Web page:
Effect of wound reopening on head activation level changes in reg-16. Abscissa represents time after head removal. Ordinate shows percentages of secondary head formation obtained by transplanting apical tip of decapitated polyps to standard host. A high percentage value represents a high head activation level (see main text). Closed circles represent normally decapitated animals (control) and open circles represent animals subjected to wound reopening at 24 and 48 h after head removal (indicated by arrows). Asterisks attached next to symbols indicate that these results were statistically significantly different (P<0·01) when compared with control animals at the corresponding times.

Fig. 6

Effect of wound reopening on head activation level changes in reg-16. Abscissa represents time after head removal. Ordinate shows percentages of secondary head formation obtained by transplanting apical tip of decapitated polyps to standard host. A high percentage value represents a high head activation level (see main text). Closed circles represent normally decapitated animals (control) and open circles represent animals subjected to wound reopening at 24 and 48 h after head removal (indicated by arrows). Asterisks attached next to symbols indicate that these results were statistically significantly different (P<0·01) when compared with control animals at the corresponding times.

To examine head inhibition level changes, the standard donor tissue (position 3 of intact 105 polyp) was transplanted to the decapitated polyps at various times after decapitation, and the capacity of the recipient animals to resist the formation of a secondary head by the transplanted tissue was examined. The data in Fig. 7 show that the standard donor tissue induced heads at relatively low rates when transplanted to control animals soon after decapitation, and at gradually higher rates when transplanted later. This observation showed that the head inhibition level in the decapitated reg-16 animals was initially relatively high, decreased gradually for the first day or so, and thereafter remained at a low level. This agreed well with previous observations made by Achermann & Sugiyama (1985). The standard donor tissue, when transplanted to animals subjected to wound reopening, induced heads initially at about the same rates as when transplanted to control animals (from day 1 to 2). Later, however, it induced heads at significantly lower rates on animals subjected to wound reopening than on control animals. This indicated that wound reopening produced no immediate change but a delayed increase in inhibition level.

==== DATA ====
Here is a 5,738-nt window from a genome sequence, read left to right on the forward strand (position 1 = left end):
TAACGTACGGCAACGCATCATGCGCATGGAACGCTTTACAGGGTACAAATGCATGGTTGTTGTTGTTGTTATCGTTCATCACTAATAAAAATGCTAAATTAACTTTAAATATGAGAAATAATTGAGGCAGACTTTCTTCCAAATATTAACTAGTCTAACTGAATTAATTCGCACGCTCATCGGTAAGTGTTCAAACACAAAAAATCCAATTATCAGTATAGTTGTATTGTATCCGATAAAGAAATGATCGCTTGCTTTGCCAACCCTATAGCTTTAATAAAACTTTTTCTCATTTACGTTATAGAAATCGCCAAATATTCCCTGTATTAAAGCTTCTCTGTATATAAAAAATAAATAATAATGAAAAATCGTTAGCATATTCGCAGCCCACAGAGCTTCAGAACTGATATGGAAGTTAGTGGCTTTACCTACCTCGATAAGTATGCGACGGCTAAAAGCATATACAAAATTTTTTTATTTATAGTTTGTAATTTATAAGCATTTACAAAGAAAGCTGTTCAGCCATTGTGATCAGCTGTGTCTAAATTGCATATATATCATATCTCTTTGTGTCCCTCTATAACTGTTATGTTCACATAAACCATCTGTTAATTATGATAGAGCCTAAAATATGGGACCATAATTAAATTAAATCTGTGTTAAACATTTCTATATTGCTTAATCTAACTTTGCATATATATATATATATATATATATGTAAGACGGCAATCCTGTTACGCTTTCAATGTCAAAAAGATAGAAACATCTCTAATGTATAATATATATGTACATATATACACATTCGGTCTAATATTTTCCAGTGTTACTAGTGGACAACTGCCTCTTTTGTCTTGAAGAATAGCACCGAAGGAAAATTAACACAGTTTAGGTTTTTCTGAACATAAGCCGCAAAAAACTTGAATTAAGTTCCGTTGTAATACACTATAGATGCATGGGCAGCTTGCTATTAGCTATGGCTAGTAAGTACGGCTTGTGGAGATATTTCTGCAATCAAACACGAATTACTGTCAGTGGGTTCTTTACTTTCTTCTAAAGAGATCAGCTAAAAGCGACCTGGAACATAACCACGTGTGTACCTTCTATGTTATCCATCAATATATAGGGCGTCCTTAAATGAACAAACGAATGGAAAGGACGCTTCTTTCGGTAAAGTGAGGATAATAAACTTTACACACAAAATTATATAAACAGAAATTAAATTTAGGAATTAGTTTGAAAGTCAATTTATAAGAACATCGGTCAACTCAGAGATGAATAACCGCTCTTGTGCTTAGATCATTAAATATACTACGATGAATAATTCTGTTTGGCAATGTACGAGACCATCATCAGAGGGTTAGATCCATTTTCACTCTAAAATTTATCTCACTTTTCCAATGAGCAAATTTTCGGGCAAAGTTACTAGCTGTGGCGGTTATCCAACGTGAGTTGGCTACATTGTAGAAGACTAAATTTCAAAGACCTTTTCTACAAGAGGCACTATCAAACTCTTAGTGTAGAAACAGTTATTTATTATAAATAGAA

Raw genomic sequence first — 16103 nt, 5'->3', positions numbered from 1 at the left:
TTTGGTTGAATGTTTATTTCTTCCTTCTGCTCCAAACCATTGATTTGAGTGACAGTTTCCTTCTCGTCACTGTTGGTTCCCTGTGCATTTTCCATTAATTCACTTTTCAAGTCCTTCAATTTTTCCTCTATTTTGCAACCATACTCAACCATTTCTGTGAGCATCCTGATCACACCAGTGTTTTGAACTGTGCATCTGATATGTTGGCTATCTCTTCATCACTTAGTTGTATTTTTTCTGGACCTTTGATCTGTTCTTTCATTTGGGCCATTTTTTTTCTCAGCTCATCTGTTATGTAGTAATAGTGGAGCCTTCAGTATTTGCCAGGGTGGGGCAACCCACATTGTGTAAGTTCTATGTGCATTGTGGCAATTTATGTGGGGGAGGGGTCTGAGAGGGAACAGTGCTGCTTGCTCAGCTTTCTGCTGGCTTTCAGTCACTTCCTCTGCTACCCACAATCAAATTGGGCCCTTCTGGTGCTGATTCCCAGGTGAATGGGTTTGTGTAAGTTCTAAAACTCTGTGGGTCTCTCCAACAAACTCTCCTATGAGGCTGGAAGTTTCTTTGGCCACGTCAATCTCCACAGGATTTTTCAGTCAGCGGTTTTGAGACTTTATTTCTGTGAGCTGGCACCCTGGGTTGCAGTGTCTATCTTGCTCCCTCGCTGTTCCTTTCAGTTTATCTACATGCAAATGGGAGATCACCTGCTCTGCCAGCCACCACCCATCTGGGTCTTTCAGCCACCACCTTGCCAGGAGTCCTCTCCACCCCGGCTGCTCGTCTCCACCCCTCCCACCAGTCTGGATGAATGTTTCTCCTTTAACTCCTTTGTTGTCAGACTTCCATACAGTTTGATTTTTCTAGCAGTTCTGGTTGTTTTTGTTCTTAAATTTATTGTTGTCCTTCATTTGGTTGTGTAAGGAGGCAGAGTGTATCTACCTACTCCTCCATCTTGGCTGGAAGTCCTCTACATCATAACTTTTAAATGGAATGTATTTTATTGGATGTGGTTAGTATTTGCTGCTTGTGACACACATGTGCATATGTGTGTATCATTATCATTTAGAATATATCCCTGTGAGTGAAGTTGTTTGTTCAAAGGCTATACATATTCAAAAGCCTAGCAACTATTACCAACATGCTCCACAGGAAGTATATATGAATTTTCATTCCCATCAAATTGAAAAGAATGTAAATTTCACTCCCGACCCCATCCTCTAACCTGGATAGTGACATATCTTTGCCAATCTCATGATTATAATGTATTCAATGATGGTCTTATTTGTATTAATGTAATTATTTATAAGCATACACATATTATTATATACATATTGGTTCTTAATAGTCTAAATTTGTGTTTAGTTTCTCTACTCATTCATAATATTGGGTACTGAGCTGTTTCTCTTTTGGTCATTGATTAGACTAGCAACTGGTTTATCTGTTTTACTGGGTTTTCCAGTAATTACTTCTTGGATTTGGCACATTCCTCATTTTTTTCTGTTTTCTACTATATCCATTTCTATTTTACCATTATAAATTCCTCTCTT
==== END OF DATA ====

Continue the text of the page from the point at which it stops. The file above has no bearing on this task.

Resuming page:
Fig. 7

Effect of wound reopening on head inhibition level changes in reg-16. The abscissa represents the time after head removal. I represents intact polyp before head removal. The ordinate shows percentages of secondary head formation obtained by transplanting the standard donor tissue to decapitated polyps. A high percentage value represents a low head inhibition level (see main text). The same symbol marks used in Fig. 6 are used.

Fig. 7

Effect of wound reopening on head inhibition level changes in reg-16. The abscissa represents the time after head removal. I represents intact polyp before head removal. The ordinate shows percentages of secondary head formation obtained by transplanting the standard donor tissue to decapitated polyps. A high percentage value represents a low head inhibition level (see main text). The same symbol marks used in Fig. 6 are used.

Wound reopening effect